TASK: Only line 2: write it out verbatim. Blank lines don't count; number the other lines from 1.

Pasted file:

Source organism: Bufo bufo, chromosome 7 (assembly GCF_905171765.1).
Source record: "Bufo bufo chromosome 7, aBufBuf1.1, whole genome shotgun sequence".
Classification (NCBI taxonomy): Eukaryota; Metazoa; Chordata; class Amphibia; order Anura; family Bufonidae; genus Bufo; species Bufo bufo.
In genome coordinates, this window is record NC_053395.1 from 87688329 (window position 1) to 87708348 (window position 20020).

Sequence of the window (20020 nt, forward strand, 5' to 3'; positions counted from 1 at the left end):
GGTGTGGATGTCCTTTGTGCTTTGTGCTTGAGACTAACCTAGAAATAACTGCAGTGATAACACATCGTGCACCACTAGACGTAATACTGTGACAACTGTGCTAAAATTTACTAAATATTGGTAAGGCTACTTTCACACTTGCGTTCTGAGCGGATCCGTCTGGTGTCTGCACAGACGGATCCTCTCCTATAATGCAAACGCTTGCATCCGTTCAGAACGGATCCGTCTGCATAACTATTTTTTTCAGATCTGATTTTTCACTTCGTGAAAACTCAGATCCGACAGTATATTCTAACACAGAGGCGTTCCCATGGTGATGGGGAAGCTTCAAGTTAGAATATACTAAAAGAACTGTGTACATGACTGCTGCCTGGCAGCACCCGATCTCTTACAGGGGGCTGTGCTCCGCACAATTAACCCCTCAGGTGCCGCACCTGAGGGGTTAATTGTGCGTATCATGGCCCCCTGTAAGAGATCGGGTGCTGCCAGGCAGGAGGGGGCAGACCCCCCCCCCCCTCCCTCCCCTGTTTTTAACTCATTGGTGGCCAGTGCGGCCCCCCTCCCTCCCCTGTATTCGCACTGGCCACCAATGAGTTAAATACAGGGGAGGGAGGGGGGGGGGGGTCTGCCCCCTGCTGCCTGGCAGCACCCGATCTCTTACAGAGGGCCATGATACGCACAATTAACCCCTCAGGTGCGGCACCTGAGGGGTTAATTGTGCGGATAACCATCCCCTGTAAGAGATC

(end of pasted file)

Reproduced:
Source record: "Bufo bufo chromosome 7, aBufBuf1.1, whole genome shotgun sequence".